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Scotland’s water is essential for our health and prosperity. As well as being used for drinking, water is used in industry (e.g. distilling whisky and supporting fisheries), for producing energy (hydropower), and for recreational activities (such as bird-watching, angling and water sports). Scotland’s seas support a wide variety of activities, including commercial fishing and energy production. Our water supports an array of habitats and contains nationally and internationally important populations of some species.
Covering about 2% of Scotland's land area, our rivers and lochs contain 90% of the UK’s surface freshwater.
Our water is generally in good condition, and there have been significant reductions in pollution over the last 25 years.
Most of our seas, coasts and estuaries are in good or excellent condition. There are localised areas of concern, but pollution problems caused in the past have largely been addressed.
Habitats within Scottish inshore waters are declining in condition or are stable but still of concern, and most areas have some species that are declining to a point that is now of concern.
Most of our groundwater is in good condition, and approximately two-thirds of lochs and just over half of rivers were reported as being in good or better condition under the Water Framework Directive assessment.
Overall, the wildlife of rivers and lochs is considered to be in good condition, although a number of individual species are declining.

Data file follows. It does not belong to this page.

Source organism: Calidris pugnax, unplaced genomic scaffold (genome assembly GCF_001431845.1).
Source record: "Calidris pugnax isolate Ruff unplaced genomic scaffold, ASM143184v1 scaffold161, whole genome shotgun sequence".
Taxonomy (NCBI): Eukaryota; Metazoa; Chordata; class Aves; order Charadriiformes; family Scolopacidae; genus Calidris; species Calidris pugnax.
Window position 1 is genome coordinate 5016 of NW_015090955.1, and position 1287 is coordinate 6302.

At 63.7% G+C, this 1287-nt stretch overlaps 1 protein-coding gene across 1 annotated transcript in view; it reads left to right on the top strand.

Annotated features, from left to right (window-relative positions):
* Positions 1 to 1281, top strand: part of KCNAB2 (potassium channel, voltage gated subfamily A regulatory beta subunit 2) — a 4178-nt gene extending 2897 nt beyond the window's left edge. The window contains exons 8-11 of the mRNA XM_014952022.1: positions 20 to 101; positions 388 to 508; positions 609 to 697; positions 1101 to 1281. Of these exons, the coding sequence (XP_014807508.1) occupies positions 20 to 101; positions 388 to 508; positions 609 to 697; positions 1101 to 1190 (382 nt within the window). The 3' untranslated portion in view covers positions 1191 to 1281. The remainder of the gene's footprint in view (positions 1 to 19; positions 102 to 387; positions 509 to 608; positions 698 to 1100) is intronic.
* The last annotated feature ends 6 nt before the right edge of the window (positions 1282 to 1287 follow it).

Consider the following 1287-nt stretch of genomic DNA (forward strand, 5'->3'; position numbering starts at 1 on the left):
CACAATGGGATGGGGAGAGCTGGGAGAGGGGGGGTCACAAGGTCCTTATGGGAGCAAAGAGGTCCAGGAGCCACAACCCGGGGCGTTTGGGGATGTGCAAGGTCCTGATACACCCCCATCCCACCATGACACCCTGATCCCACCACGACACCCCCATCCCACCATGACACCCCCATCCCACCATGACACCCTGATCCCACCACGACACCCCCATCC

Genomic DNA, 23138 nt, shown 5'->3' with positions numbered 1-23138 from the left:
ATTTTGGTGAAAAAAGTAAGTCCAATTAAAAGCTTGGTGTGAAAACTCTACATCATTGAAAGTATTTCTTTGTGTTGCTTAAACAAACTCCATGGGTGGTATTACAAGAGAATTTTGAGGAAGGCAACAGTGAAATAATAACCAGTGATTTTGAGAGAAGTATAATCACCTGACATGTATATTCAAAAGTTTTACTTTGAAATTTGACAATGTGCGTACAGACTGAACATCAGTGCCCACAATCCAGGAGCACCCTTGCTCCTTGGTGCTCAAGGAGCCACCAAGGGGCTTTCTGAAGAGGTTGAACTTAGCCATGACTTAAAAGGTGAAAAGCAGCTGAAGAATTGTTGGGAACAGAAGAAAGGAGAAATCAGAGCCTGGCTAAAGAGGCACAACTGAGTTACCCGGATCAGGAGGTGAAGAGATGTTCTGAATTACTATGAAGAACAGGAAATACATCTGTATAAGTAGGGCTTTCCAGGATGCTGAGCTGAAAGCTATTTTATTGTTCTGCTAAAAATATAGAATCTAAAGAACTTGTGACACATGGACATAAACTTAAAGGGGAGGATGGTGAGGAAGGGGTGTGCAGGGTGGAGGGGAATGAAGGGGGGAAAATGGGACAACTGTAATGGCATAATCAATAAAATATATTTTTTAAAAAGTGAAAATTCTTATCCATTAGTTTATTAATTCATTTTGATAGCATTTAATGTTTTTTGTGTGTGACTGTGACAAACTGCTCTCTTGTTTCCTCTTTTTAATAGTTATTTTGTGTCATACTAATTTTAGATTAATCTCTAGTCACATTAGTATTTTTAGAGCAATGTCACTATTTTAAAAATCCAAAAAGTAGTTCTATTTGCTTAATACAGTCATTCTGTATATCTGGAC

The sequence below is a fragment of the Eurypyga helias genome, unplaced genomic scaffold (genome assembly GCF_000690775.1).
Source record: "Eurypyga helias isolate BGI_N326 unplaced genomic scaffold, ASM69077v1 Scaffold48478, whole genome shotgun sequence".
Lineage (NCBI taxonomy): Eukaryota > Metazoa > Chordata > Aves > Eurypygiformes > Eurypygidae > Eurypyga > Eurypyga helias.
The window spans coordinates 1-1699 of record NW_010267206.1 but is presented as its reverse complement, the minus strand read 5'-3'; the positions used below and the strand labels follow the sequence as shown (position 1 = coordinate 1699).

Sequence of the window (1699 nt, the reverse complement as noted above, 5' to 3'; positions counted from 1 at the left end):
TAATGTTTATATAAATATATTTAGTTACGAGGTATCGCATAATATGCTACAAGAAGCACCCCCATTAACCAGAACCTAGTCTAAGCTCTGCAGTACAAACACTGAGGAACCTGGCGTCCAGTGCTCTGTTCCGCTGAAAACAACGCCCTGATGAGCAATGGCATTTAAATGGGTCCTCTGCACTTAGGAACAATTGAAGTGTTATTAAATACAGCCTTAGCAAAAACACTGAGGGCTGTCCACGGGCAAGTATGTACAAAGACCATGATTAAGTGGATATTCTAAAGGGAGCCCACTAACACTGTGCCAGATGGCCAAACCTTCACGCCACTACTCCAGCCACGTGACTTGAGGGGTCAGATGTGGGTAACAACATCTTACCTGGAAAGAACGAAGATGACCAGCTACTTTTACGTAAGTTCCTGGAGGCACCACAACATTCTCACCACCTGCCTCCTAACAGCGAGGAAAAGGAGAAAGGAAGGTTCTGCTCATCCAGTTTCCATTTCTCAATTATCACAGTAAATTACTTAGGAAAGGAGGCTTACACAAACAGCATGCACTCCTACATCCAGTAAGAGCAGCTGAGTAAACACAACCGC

For rivers and lochs, the main issues are:
The main challenges faced by the marine environment are:
Groundwater is under pressure from:
We need to work together to balance the many demands on our water environment. The National Marine Plan and River Basin Management Plans aim to encourage development that balances the needs of the economy, society and the environment, now and in the future.
Almost all (97%) of Scotland’s coastal waters are in good or high condition, but there are local impacts from commercial fishing, aquaculture and diffuse pollution. Growth in industries such as aquaculture and renewable energy may increase pressure on coastal waters.Read more
Scottish estuaries are important resources for wildlife and humans, and 85% are in good or high environmental condition. However, they remain under pressure from human activity, particularly from nutrient enrichment and the damaging impacts of climate change.Read more
Scotland’s lochs are an important part of our landscape and provide water for drinking and power generation as well as space for recreation. They are generally in good condition.Read more
Our seas are biologically diverse and relatively unpolluted. Some fishing is unsustainable, and energy production competes for space and increases pollution risks.Read more
Scottish coastal and estuarine habitats are full of rich, diverse and fragile sea life that is under considerable pressure and shows signs of damage, but may be recovered through sustainable management.Read more